"Vermont's Year Round Diversified CSA Farm"

You can eat fresh vegetables, and pasture-raised & grassfed meats from our farm YEAR ROUND!

Saturday, May 26, 2007

Farm Education

Christa is teaching a group of local school kids and teachers about the "3 point hitch" on our farm tractor. She spent a good hour and a half walking the kids through the farm, looking at animals and vegetables and talking about where your food choices come from. Its never to early for farm education!

Christa gave another farm tour this week at our CSA Potluck. It was held on a lovely evening and there was a great turnout! We doubled our Summer CSA share this year and it SOLD OUT incredibly fast. All who attended got a tour of the livestock and vegetable fields and finished with a wonderful potluck meal. We served up our chicken and pork and not a speck was left at the end.

It is great to visit with the folks who support your farm. I hope they enjoyed the potluck as much as we did. We look forward to seeing more of our shareholders over the summer and for another farm potluck in the fall!

New crop of lamb and beef

About two weeks ago we picked up 66 beautiful spring lambs from a young couple in the northern part of Vermont. We visited their farm in the winter to look over the newly born lambs and to see their operation. We were impressed and decided to buy lambs from them this spring.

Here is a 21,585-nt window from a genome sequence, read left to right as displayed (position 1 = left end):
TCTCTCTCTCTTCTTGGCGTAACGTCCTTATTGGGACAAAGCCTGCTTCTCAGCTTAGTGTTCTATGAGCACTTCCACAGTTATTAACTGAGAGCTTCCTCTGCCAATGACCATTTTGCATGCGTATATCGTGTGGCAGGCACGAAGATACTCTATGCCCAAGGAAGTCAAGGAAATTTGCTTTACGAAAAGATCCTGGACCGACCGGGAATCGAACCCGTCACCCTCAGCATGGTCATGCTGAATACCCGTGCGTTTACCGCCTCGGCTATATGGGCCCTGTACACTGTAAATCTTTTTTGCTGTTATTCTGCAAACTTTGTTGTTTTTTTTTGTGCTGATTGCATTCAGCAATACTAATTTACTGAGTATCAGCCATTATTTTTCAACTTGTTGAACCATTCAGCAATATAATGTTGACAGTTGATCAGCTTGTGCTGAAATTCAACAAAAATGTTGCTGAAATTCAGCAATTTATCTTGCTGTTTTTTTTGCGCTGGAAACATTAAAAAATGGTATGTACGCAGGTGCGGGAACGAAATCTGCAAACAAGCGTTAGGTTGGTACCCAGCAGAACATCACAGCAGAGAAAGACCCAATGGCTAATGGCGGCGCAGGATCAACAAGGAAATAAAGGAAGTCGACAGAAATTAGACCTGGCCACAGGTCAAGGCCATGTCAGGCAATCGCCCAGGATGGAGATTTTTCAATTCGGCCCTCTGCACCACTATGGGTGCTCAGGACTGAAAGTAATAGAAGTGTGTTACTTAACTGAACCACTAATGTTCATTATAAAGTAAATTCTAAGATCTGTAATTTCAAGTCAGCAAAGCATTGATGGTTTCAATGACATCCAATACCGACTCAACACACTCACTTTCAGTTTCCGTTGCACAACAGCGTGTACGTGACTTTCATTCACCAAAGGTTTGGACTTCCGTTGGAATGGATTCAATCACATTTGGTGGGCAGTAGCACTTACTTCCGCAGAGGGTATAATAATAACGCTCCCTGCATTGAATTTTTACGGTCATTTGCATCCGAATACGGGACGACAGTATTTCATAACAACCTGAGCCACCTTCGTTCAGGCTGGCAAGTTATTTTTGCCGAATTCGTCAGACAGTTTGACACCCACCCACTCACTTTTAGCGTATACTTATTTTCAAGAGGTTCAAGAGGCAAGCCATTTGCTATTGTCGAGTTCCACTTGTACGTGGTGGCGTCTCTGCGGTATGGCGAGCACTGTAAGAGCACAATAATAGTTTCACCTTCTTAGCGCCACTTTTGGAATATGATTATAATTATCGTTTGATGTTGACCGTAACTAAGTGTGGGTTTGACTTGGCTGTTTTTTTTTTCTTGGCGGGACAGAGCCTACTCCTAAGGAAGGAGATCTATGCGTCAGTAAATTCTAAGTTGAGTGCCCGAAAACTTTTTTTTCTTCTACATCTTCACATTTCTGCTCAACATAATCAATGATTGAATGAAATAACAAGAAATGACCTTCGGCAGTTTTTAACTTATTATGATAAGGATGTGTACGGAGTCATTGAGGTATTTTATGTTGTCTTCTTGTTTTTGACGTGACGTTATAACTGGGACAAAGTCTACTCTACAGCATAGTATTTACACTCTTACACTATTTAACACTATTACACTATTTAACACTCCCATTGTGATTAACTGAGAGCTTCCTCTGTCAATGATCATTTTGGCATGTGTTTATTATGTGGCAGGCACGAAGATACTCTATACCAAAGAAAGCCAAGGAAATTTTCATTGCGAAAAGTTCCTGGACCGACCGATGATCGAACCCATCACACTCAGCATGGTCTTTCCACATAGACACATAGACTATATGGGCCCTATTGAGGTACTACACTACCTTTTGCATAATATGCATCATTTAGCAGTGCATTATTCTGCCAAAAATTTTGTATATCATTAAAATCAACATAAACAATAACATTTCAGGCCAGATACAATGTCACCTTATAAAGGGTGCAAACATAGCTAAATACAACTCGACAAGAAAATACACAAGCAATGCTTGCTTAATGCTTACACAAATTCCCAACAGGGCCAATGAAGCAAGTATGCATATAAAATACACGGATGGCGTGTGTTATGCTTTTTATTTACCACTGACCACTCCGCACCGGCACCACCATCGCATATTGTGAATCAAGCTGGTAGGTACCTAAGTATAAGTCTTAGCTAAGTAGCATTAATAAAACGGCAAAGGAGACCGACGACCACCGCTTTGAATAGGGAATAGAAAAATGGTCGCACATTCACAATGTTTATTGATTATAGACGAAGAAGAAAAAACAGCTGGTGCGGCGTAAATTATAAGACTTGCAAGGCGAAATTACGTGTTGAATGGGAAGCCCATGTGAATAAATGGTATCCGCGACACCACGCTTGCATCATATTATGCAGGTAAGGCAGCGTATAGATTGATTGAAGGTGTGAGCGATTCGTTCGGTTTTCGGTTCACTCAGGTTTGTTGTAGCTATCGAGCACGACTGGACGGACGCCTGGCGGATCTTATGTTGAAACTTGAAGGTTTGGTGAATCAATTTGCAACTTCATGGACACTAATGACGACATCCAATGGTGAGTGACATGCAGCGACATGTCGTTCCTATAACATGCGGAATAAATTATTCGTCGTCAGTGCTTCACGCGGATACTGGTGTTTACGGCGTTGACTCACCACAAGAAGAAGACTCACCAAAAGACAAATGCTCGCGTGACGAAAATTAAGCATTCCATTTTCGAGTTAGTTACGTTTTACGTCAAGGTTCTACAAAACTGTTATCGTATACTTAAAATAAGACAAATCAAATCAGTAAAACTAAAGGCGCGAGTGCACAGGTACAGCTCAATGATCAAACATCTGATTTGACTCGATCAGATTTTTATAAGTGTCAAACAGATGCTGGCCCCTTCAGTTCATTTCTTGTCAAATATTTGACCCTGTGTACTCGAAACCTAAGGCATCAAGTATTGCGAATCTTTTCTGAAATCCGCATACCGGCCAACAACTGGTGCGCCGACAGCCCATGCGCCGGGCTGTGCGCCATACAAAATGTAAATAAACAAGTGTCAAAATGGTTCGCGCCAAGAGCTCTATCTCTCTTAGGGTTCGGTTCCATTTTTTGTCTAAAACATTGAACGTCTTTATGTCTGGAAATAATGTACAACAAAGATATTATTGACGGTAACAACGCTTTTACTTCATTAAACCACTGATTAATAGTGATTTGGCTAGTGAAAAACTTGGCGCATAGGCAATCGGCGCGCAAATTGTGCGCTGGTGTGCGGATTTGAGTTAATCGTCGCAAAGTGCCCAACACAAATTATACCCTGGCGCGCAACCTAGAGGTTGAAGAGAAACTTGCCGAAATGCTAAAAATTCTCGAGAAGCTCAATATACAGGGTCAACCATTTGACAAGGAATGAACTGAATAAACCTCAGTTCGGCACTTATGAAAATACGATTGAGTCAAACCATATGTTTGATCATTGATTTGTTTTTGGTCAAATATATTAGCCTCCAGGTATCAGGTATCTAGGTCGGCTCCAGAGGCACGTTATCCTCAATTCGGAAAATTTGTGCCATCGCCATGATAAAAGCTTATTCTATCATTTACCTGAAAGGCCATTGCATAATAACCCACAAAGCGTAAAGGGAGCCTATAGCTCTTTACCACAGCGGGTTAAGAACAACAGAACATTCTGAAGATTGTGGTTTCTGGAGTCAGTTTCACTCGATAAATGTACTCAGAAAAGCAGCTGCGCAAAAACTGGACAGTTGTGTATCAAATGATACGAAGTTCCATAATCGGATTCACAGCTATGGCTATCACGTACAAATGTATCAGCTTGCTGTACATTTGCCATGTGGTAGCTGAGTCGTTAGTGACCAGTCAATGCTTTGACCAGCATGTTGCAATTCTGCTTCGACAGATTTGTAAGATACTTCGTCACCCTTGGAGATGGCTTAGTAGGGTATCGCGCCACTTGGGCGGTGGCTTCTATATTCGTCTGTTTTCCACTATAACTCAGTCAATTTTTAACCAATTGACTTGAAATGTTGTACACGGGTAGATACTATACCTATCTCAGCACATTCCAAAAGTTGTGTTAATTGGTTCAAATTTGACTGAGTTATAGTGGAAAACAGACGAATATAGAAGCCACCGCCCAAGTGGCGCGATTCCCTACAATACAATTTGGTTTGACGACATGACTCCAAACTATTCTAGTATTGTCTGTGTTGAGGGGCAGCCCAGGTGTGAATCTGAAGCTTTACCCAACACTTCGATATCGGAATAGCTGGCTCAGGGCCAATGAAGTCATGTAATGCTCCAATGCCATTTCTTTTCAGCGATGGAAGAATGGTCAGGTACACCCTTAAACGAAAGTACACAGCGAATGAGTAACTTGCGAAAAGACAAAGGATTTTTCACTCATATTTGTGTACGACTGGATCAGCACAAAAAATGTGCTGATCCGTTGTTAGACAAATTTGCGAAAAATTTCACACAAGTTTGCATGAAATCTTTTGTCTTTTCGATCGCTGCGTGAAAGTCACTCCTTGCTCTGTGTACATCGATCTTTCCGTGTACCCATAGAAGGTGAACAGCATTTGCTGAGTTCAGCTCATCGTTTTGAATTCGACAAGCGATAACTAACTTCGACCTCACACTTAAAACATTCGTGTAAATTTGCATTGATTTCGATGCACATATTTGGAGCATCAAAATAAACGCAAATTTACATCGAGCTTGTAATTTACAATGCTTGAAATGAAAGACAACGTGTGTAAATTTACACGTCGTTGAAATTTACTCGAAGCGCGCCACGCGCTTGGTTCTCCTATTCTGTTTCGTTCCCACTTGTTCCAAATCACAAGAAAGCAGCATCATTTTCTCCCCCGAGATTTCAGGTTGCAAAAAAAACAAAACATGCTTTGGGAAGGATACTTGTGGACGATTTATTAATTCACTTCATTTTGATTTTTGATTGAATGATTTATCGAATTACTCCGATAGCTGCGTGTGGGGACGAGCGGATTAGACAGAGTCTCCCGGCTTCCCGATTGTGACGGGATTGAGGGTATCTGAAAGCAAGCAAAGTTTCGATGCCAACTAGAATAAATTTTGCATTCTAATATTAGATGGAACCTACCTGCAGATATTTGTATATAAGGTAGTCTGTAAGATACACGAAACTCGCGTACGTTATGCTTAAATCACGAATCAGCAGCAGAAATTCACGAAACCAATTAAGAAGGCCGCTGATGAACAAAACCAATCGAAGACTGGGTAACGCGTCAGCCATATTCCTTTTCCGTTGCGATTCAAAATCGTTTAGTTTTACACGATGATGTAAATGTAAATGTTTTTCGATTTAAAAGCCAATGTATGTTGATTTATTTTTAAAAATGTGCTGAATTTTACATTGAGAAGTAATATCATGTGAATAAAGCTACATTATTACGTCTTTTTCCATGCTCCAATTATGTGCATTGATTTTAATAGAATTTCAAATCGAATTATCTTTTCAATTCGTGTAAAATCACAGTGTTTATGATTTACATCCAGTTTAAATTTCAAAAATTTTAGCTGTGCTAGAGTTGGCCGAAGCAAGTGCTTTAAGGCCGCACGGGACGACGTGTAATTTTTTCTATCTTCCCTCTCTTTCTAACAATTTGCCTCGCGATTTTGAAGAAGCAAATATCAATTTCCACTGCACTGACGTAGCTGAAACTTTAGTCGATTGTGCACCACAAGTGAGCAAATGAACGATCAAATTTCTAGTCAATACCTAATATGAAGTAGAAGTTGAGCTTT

Here you can see Chris and his friend Tarik weighing a lamb. There is a gate at each end of the scale, one to let the lamb in, the other to let them out. We pay the farmer by the pound for the lambs.

Once we got them all weighed we tricked them into our livestock trailer with a bucket of grain. They were pretty packed in our trailer. We hoped to make just one trip, but thought better of it for the lambs comfort, unloaded some lambs and made two trips.

They took to their new home and started munching on grass right away. They look great and by fall will by nice and fat for harvesting.

Our shipment of Devon-Angus beef yearlings arrived today. Here they are getting off the livestock trailer. There is plenty of grass out in the pastures and I am glad they are here to graze it. We could have used them about a week ago to keep ahead of the growth!

Tuesday, May 15, 2007

Ed's Farm

This is a photo looking south from Ed's farmstead. Ed has been here on this farm since the 1950s. Its been a dairy farm and now he raises some beef and a few horses as well as hays quite a few acres on his place and around town.

Ed holds quite a few appointed positions for the town. I don't know how long he has held them, but I bet its been a while. They include: Animal Control Officer, Fence Viewer, Inspector of Lumber/Shingles, and Weigher of Coal. The last two positions are probably obsolete as these are not in use much like they were years ago. Some Vermont towns remove these appointed positions since they are not in use. I suspect ours will when Ed feels like he can no longer serve. Ed says he is 72, but he looks and works like he is in his 50s.